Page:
Google overhauls the way its search engine ranks websites

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Google overhauls the way its search engine ranks websites

‘Hummingbird’ will affect 90 per cent of search requests, VP says

The Associated Press, September 27, 2013

Google has quietly retooled the closely guarded formula running its Internet
search engine to give better answers to the increasingly complex questions
by Web surfers.

The overhaul came as part of an update called “Hummingbird” that Google Inc.
has gradually rolled out in the past month without disclosing the
The changes could have a major impact on traffic to websites. Hummingbird
represents the most dramatic alteration to Google’s search engine since it
revised the way it indexes websites three years ago as part of a redesign
called “Caffeine,” according to Amit Singhal, a senior vice-president for
the company.

He estimates that the redesign will affect the analysis of about 90 per cent
of the search requests that Google gets.

Any reshuffling of Google’s search rankings can have sweeping ramifications
because they steer so much of the Internet’s traffic. Google fields about
two of out every three search requests in the U.S. and handles an even
larger volume in
some parts of Europe.
The changes could also drive up the price of Google ads tied to search
requests if websites whose rankings are demoted under the new system feel
they have to buy the marketing messages to attract traffic.

Company celebrates 15 years
The search ads and other commercial pitches related to Web content account
for most of Google’s revenue, which is expected to approach $60 billion this

Google disclosed the existence of the new search formula Thursday at an
event held in the Menlo Park, California, garage where CEO Larry Page and
fellow co-founder Sergey Brin started the company 15 years ago.

Google celebrates its birthday on Sept. 27 each year, even though the
company was incorporated a few weeks earlier. The company is now based in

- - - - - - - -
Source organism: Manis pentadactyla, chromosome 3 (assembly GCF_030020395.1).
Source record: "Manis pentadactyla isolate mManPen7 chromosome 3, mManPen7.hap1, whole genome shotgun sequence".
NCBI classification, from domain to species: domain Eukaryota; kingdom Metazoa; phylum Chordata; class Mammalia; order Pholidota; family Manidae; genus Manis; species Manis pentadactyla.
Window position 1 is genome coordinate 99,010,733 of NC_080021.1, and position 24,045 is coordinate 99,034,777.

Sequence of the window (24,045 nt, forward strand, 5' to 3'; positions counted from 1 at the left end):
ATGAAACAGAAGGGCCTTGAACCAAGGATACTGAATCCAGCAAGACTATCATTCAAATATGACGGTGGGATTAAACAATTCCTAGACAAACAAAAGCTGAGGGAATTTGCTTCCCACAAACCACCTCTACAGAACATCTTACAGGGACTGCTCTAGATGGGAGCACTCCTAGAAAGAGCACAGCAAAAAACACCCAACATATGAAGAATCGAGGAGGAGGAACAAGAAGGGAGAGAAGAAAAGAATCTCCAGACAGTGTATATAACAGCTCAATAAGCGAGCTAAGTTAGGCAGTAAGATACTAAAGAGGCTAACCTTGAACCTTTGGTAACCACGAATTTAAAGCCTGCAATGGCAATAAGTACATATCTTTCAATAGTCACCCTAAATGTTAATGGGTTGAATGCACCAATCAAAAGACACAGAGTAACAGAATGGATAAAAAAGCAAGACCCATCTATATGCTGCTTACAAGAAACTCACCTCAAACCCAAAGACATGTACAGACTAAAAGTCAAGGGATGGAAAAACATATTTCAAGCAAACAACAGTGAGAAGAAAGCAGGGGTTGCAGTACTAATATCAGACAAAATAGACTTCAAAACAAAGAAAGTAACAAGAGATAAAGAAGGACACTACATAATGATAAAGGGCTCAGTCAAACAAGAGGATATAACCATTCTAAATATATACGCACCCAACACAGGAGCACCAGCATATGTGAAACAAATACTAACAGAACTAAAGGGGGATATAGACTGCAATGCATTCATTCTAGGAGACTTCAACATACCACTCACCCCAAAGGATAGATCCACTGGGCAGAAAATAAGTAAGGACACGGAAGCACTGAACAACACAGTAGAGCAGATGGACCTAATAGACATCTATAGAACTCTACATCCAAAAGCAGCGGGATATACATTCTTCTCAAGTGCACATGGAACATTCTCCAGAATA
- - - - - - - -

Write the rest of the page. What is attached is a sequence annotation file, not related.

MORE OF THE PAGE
Mountain View, California, at a sprawling complex located about seven miles
from the
1,900-square-foot home where Page and Brin paid $1,700 US per month to rent
the garage and a bedroom. The co-founders’ landlord was Susan Wojcicki, who
is now a top Google executive and Brin’s sister-in-law.

Wojcicki sold the home to Google in 2006 and it is now maintained as a
monument to the company’s humble beginnings.

Google’s renovations to its search engine haven’t triggered widespread
complaints from other websites yet, suggesting that the revisions haven’t
resulted in a radical reshuffling in how websites rank in the

The Caffeine update spurred a loud outcry because it explicitly sought to
weed out websites that tried to trick Google’s search engine into believing
their content was related to common search requests. After Caffeine kicked
hundreds of websites that consistently won a coveted spot near the top of
Google’s search results had been relegated to the back pages or exiled

Hummingbird is primarily aimed at giving Google’s search engine a better
grasp at understanding concepts instead of mere words, Singhal said.
The change needed to be done, Singhal said, because people have become so
reliant on Google that they now routinely enter lengthy questions into the
search box instead of just a few words related to specific topics.

Adapt to smartphones
With the advent of smartphones and Google’s voice-recognition technology,
people also are increasingly submitting search requests in sequences of
spoken sentences that resemble an ongoing conversation. That trend also
factored into Google’s decision to hatch Hummingbird.

Just as Page and Brin set out to do when they started Google in a garage,
“we want to keep getting better at helping you make the most of your life,”
Singhal said.
Besides Hummingbird, Google also announced a few other updates to existing
search features aimed at providing information more concisely so people
need to navigate to another website. These changes are part of Google’s
effort to adapt to the smaller screens of smartphones that aren’t well
suited for
hopscotching across the Internet.

The additions primarily affect Google’s “Knowledge Graph,” an
encyclopedia-like box that increasingly appears at the top or alongside the
search results, and
Google Now, a virtual assistant that tailors key information suited to each
user’s habits, interest and location.
Besides providing informational snapshots of famous people and landmarks,
the Knowledge Graph is now capable of comparing the attributes of two
different things, such as olive oil and coconut oil. It will also be
possible to ask the
Knowledge Graph to sort through certain types of information, such as the
creative evolution of various artists.

An upcoming update to Google’s search application for devices running
Apple’s mobile operating system will ensure notifications about personal
and errand reminders are also delivered on a smartphones or tablets running
on Google’s competing Android software. Google Now also will start flagging
new developments and information about famous people that have previously
piqued a
user’s interest.

The Associated Press, 2013

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